Other than the obviously profitable knowledge of where large pockets of vulnerable drug addicts exist, we fail to see what critical trade secrets need to be protected by withholding information about pharmaceutical companies dumping pain pills in communities such as ours in West Virginia and Ohio.
Yet a federal judge is ordering that data on how many opioid pain pills were sold, and where, be kept secret.
Hundreds of lawsuits have been filed against drug companies because of their sales of enormous quantities of opioid pain pills in some areas hit hard by substance abuse.
Some information already had been ferreted out. To cite just one example, it is known that during a recent 10-year period, pharmaceutical companies shipped nearly 21 million prescription pain pills to retailers in Williamson, W.Va. The town's population is less than 3,000.
But access to that sort of data may be limited severely, even cut off, by an order issued last week in Cleveland. There, federal Judge Dan Polster ruled information on drug companies' shipments of pain pills cannot be released.
Polster, who is handling more than 800 lawsuits against drug firms, cited two reasons for his ruling.
First, he said, releasing the information would "eviscerate" agreements under which the data was obtained in the first place, presumably by the federal government.
Second, Polster wrote in his order, disclosure would reveal the companies' trade secrets.
Indeed it would disclose information some of the firms' executives wish could be kept quiet. Perhaps it could tip off competitors that if one wants to sell lots of opioids to addicts, places like Williamson are good bets.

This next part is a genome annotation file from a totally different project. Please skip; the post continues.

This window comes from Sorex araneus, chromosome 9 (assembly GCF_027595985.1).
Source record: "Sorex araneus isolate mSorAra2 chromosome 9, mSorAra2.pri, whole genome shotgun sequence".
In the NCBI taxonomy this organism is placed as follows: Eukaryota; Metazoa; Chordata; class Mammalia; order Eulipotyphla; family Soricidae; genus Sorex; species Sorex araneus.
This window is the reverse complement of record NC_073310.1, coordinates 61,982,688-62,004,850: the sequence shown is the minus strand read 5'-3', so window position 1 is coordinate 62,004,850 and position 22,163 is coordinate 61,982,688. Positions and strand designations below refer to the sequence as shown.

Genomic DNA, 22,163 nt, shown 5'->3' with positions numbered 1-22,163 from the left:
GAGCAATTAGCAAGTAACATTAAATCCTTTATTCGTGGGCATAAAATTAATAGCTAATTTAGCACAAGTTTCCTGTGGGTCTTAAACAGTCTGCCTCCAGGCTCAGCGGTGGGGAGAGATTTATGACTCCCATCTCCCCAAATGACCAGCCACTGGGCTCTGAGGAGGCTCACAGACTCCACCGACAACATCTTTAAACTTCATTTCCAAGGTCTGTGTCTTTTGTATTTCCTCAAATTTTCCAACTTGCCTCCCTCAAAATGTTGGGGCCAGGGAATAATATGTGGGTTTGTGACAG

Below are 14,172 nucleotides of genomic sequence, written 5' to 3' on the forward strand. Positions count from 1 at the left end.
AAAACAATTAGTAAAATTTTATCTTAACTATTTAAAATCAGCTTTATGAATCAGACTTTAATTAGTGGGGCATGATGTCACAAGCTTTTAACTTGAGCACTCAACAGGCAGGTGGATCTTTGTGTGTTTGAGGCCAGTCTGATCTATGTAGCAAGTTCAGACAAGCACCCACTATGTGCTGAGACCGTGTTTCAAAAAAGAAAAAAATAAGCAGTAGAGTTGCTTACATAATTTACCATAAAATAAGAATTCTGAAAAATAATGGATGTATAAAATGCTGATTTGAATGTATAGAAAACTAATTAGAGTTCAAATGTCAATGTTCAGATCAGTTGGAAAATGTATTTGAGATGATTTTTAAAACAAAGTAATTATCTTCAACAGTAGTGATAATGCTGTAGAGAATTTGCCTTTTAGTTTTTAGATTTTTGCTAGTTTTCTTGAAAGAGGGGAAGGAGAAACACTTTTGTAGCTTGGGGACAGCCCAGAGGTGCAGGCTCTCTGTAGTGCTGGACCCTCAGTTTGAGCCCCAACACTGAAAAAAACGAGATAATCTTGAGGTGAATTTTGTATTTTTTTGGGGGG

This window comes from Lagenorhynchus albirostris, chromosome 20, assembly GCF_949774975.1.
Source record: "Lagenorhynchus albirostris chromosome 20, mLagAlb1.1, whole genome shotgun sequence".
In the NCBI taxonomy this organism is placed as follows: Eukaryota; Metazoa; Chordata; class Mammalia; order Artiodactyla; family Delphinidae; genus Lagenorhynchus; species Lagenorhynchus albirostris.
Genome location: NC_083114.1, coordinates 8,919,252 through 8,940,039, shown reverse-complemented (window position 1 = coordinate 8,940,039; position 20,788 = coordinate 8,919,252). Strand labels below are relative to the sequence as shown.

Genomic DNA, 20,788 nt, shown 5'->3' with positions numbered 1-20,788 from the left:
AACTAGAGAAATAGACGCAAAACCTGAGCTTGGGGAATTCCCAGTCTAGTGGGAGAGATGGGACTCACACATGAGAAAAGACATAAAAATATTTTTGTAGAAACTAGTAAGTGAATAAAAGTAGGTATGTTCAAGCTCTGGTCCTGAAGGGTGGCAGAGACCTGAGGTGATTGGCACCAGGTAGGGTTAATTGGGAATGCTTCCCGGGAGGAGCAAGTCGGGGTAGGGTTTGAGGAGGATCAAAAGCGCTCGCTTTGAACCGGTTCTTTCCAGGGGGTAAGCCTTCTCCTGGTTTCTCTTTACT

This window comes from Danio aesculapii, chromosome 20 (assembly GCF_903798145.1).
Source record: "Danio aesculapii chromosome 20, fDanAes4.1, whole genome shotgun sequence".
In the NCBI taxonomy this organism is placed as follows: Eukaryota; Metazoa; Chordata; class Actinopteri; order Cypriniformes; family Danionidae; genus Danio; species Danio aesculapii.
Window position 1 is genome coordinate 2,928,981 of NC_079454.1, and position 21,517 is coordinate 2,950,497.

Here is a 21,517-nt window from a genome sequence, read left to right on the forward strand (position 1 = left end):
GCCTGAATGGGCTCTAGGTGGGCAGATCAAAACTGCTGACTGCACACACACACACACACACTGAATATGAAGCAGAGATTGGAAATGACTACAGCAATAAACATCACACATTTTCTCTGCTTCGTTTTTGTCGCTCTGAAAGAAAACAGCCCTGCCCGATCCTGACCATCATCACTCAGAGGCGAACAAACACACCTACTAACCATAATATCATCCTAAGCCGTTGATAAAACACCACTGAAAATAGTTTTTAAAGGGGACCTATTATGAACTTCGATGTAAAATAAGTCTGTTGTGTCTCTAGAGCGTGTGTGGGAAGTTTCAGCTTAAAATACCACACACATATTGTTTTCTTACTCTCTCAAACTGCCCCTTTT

Whether the data in question was obtained by the government and, perhaps, private attorneys under some type of legally binding contract is one thing.
But this business about revealing trade secrets is utter nonsense.
Polster should rethink his ruling. The only trade secret being safeguarded is knowledge some drug company executives decided profits were more important than preventing human misery.
The Inter-Mountain on U.S. Sen. Joe Manchin's undecided stance on Supreme Court nominee Brett Kavanaugh:
U.S. Sen. Joe Manchin, D-W.Va., met Monday afternoon with federal Judge Brett Kavanaugh, President Donald Trump's nominee for the Supreme Court. In doing so, Manchin became the first Democrat senator to have a face-to-face conversation with Kavanaugh.
Give Manchin credit for his stance of being undecided on whether to vote to confirm Kavanaugh. Many Democrat senators have made it clear they will not vote for him, simply because he was nominated by the president.
Manchin has said he is concerned about how Kavanaugh, if confirmed, would vote in health care-related cases. Specifically, the senator is concerned about how a high court ruling would affect health insurance for hundreds of thousands of Mountain State residents.
That worry is understandable. A senator must make his constituents' best interests a top priority.
But in the long run, it is Kavanaugh's position on how the court should function, not on any single issue, that matters.
Some liberal justices see the court as a sort of super-legislature, able to use its rulings to make new law. For them, it is their personal preferences, not the plain language of the Constitution, that matters.
But the nation's founders never intended that. Legislative authority is to rest in Congress, they believed. They took care in establishing the checks-and-balances system that apportions authority among the executive, legislative and judicial branches.
In the long run, a Supreme Court that confines itself to deciding the constitutionality of laws passed by Congress — and not to supplementing and sometimes supplanting that body's work — serves all Americans best.
Kavanaugh's record and his public pronouncements make it appear he believes that, and would serve as a steward of the Constitution, not a justice eager to rewrite it according to personal whims.
Let us hope that during his meeting with Manchin, Kavanaugh makes that perfectly clear.
That, the long-term reliability of the court, not Kavanaugh's personal preferences on specific issues, should be what guides Manchin's vote.